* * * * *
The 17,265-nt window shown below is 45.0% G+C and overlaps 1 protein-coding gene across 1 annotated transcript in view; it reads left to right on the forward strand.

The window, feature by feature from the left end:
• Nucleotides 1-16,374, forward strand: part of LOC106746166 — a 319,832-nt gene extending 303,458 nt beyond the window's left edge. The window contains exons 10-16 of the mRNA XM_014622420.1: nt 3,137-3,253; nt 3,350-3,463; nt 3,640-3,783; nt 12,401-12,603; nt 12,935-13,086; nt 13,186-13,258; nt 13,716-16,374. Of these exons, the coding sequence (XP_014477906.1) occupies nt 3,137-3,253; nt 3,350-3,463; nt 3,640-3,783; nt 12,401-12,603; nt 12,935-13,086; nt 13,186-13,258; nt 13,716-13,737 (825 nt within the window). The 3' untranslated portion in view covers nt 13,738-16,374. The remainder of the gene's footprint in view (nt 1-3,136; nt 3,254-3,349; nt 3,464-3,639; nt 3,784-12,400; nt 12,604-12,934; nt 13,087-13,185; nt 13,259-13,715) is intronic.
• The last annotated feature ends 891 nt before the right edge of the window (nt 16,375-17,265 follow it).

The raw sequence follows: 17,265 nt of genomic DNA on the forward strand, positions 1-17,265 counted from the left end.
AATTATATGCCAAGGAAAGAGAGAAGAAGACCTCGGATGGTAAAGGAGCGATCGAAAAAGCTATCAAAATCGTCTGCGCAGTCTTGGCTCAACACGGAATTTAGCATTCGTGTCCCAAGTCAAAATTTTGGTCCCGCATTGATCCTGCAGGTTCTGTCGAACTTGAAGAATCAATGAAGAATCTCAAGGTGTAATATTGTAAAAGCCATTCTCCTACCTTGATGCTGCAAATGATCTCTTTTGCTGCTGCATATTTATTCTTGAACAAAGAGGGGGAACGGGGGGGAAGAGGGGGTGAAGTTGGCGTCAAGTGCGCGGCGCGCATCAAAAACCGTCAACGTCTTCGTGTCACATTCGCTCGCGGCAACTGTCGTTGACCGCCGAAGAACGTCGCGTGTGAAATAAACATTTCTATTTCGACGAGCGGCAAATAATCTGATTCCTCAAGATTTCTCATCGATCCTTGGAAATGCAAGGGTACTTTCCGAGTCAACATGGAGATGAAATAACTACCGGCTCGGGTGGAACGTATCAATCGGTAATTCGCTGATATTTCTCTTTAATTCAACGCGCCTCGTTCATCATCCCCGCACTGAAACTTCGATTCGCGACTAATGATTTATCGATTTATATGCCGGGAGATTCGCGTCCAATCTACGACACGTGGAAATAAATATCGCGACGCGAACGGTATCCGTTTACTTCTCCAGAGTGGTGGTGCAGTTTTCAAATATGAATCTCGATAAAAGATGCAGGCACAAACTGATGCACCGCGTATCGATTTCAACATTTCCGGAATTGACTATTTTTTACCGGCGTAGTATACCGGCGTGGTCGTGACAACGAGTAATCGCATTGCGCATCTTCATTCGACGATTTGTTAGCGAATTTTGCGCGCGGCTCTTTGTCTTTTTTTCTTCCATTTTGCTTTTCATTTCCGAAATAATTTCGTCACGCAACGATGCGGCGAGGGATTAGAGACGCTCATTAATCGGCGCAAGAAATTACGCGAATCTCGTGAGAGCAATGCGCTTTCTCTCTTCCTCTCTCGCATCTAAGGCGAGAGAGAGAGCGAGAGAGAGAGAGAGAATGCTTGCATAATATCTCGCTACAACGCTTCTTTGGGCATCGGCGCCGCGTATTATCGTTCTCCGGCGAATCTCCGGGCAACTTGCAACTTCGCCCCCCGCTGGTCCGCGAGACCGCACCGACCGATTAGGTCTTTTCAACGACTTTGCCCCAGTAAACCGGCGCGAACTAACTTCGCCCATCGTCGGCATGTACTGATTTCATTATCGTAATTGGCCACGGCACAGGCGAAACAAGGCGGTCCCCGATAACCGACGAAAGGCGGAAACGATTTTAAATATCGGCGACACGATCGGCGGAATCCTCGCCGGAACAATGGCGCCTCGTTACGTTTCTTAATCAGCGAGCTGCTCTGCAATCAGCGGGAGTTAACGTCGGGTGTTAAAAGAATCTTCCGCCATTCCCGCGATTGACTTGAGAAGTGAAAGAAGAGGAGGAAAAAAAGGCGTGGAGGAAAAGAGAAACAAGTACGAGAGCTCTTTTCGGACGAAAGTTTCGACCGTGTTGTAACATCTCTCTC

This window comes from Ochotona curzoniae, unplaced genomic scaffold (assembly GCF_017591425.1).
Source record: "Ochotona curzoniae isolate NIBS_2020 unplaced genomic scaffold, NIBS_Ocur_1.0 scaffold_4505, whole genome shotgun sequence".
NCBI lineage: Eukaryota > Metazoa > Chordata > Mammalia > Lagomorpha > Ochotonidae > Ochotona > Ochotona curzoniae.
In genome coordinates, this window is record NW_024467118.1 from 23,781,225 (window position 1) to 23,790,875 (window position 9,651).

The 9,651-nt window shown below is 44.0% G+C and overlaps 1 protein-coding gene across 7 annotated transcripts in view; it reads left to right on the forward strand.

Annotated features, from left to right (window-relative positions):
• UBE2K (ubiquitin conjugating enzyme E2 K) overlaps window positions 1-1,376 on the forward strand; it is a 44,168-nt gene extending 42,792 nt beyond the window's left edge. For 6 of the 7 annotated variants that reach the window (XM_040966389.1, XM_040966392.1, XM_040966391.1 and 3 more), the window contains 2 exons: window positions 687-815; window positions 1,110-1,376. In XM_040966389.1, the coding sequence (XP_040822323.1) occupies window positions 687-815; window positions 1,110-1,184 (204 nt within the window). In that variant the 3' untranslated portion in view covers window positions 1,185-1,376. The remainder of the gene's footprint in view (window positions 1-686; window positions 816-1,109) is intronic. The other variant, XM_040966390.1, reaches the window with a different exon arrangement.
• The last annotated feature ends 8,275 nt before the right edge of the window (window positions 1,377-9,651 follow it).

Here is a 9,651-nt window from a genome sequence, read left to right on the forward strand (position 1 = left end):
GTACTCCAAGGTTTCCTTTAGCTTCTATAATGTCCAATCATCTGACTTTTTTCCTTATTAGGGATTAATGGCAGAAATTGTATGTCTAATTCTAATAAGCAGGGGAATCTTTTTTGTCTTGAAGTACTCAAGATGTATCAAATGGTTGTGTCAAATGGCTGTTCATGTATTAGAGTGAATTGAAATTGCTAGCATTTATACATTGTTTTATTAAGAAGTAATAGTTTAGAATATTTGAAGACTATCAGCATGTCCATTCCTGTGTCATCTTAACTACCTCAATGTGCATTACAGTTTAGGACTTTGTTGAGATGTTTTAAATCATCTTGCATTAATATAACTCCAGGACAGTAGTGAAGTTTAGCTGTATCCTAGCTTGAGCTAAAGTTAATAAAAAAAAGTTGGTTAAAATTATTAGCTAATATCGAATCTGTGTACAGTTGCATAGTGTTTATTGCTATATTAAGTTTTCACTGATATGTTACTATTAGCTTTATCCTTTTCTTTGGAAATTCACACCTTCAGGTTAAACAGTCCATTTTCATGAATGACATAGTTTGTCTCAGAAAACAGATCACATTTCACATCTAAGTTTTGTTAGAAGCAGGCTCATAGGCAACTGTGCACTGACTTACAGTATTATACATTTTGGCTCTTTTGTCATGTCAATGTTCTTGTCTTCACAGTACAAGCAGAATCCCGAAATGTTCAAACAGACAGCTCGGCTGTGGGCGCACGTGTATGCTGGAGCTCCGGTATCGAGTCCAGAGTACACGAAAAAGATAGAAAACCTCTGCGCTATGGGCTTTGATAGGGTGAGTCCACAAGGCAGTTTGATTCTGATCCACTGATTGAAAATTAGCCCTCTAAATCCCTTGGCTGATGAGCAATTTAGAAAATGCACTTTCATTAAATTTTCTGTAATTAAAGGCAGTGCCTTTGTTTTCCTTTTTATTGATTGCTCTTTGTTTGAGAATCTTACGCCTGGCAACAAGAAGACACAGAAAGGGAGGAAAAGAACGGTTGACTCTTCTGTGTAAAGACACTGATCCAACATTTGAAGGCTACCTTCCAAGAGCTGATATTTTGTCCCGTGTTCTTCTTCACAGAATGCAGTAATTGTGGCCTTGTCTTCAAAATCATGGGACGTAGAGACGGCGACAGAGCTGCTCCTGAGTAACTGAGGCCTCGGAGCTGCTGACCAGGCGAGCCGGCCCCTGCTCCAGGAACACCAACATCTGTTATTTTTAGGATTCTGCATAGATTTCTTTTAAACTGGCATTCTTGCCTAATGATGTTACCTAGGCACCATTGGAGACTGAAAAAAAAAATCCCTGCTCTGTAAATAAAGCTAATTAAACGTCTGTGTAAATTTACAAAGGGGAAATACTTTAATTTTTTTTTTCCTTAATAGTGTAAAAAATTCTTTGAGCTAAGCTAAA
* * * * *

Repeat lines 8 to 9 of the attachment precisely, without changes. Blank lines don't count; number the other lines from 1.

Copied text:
Source record: "Ochotona curzoniae isolate NIBS_2020 unplaced genomic scaffold, NIBS_Ocur_1.0 scaffold_4505, whole genome shotgun sequence".
NCBI lineage: Eukaryota > Metazoa > Chordata > Mammalia > Lagomorpha > Ochotonidae > Ochotona > Ochotona curzoniae.